**Ordered Pair**At

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An ordered pair, as the name suggests, is a pair of elements that have specific importance to the order of their locations. Ordered pairs are generally used in coordinate geometry to represent a point on a coordinate plane. Also, they are used to represent elements of a relationship.

Let’s learn more about ordered pairs along with their definition, meaning, properties, and more.

1. What is an ordered pair? 2. Ordered Pair in Coordinate Geometry 3. Graphing Ordered Pairs 4. Ordered Pairs in Different Quadrants 5. Ordered Pair in Sets 6. Ordered Pair Property of Equality 7. Ordered Pair FAQ

An **ordered pair **is a pair consisting of two elements that are separated by a comma and enclosed in parentheses. For example, (x, y) represents an ordered pair, where ‘x’ is called the first element and ‘y’ is called the second element of the ordered pair. These elements have specific names depending on the context in which they are used and can be variables or constants. The order of the elements has some importance in an ordered pair. It means that (x, y) may not be equal to (y, x) all the time.

(2, 5), (a, b), (0, -5), etc. are some examples of ordered pairs.

An ordered pair in coordinate geometry is used to represent the position of a point in the coordinate plane with respect to the origin. A coordinate plane is formed by two perpendicular lines that intersect between which one is horizontal (x axis) and the other line is vertical (y axis). The intersection point of both axes is the origin. Each point in the coordinate plane is represented by an ordered pair (x, y) where the first element x is called the x-coordinate and the second element y is called the y-coordinate. We can see more differences between the elements of the ordered pair used in geometry here.

First Element of the Ordered Pair Second Element of the Ordered Pair It is called the x-coordinate. It is called the y-coordinate. Another name for this is “abscissa”. Another name for this is “ordered”. Represents the horizontal distance of the point from the origin. Represents the vertical distance of the point from the origin. This number is one of the numbers on the x-axis. This number is one of the numbers on the y axis. Represents the distance of the point from the y axis. Represents the distance of the point from the x-axis. **Example:** If (2, 4) is a point on the coordinate plane, then 2 is the point’s distance from the y-axis. **Example:** If (2, 4) is a point on the coordinate plane, so 2 is the distance of the point from the y-axis.

Now, we understand the difference between the x-coordinate and the y-coordinate of an ordered pair in coordinate geometry. Let’s now look at the steps for graphing ordered pairs.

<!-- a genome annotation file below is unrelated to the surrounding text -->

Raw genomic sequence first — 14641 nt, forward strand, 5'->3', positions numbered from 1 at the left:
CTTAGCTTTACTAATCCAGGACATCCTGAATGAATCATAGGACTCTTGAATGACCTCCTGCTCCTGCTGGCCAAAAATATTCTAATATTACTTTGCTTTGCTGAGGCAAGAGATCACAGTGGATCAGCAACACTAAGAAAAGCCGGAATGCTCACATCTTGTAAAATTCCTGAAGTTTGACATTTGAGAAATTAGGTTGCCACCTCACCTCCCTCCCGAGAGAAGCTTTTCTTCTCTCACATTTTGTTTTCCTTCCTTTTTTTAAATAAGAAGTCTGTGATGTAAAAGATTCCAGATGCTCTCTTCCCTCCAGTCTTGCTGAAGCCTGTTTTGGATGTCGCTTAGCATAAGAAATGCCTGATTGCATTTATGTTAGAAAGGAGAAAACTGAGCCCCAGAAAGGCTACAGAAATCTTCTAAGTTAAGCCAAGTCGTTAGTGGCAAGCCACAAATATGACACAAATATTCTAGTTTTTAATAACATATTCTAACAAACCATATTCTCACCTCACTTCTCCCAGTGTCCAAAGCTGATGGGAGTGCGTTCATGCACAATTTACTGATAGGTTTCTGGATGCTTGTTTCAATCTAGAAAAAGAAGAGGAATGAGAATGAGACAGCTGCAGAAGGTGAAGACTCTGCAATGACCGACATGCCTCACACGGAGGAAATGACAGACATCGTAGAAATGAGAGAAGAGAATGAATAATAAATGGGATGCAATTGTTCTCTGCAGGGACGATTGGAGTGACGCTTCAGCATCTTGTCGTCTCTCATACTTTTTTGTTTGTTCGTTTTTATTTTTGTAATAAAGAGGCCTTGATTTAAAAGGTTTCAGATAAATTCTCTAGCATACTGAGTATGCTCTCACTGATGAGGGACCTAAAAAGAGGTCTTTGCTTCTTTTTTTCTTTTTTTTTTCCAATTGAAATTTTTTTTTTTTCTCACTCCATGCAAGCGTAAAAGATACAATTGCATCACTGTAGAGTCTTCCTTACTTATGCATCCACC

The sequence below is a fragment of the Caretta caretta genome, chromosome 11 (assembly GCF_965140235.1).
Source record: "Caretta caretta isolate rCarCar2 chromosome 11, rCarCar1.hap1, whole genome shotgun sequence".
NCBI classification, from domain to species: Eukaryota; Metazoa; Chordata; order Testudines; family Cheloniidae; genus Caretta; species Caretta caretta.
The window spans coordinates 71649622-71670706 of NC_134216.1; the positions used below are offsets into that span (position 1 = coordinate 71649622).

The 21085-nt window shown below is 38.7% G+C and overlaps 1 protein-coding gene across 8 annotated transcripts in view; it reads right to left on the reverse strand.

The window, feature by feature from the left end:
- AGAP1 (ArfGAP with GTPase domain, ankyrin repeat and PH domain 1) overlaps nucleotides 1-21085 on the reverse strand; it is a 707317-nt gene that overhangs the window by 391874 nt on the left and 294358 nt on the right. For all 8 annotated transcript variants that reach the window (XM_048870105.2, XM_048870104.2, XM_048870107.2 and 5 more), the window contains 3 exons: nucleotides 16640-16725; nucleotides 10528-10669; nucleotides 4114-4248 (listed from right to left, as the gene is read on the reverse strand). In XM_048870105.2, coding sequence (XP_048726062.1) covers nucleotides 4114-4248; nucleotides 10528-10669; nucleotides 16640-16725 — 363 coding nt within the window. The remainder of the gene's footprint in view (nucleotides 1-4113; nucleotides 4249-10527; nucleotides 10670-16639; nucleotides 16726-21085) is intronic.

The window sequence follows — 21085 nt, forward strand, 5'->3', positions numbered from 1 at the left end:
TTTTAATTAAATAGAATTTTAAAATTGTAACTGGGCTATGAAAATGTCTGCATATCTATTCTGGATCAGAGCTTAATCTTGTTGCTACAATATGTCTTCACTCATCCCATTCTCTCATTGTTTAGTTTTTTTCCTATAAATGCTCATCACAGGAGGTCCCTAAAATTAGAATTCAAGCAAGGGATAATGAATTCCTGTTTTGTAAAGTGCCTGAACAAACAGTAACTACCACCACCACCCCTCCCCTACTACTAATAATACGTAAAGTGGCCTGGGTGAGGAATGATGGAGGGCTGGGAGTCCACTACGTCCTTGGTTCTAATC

**Step 1:**Always start at the origin and move horizontally along |x| units to the right if x is positive and to the left if x is negative. Stay there.**Step 2:**Start from where you stopped in**Step 1**and move vertically across |y| units up if y is positive and down if y is negative. Stay there.**Step 3:**Place a point exactly where you stopped in**Step 2**and that point represents the ordered pair (x , y)

In these steps, |x| and |and| represent the absolute values of x and y respectively.

**Example:** Graph the ordered pair (4, -3).

Let’s start from the origin, move to the right 4 units (since 4 is positive) and then down 3 units (since 3 is negative).

The order of the elements in an ordered pair is important, hence the name “ordered” pair. For example, (4, -3) and (-3, 4) are located at different positions in the plane, as shown below.

We can see in the previous figure that the coordinate plane is divided into 4 parts by the x and y axes. Each of these 4 parts is known as a quadrant. The signs of x and y in an ordered pair (x, y) of a point differ depending on the quadrant and are shown in the following table.

Signs of ordered pairs of quadrant I xSo (2, -4) is a point in quadrant IV.

So far we have seen that ordered pairs are used in coordinate geometry to locate a point. But they are also used in set theory in a different context. The set of all possible ordered pairs from set A to set B is called the Cartesian product. For example, if A = {1, 2, 3} and B = {a, b, c}, then the Cartesian product is A x B = {(1, a), (1, b), (1, c ), (2, a), (2, b), (2, c), (3, a), (3, b), (3, c)} and is a set of all ordered pairs (x , y) where x is in A and y is in B. Any subset of the Cartesian product is called a relation. For example, {(1, a), (1, b), (3, c)} is a relation.

**Examples:**

- If (2, 4) belongs to a “divides” relation, it means that 2 divides 4.
- If (4, 2) belongs to a “greater than” relation, it means that 4 is greater that 2.
- If (x, y) belongs to a relation “is sister of”, it means that x is sister of y.

Because any two ordered pairs (x, y) and (a, b) (either in coordinate geometry or in relations), if (x, y) = (a, b) then x = a and y = b. that is, if two ordered pairs are equal, then their corresponding elements are equal. This is called the “ordered pairs property of equality”. For example:

- If (x, y) = (2, -3) then x = 2 and y = -3.
- If (x 1, y – 2 ) = (-3, 5) so x 1 = -3 and y – 2 = 5.

**Important notes about ordered pairs:**

- An ordered pair (x, y) is used to represent the location of a point in coordinate geometry where x is the horizontal distance and y is the vertical distance of the point.
- An ordered pair (x, y) represents an element of a relation R which is denoted by xRy (x “is related to” y).
- If (x, y) = (a, b) then x = a and y = b.

**Related Topics:**

- Ordered Pairs Calculator
- Introduction to Graphing
- Graphing functions

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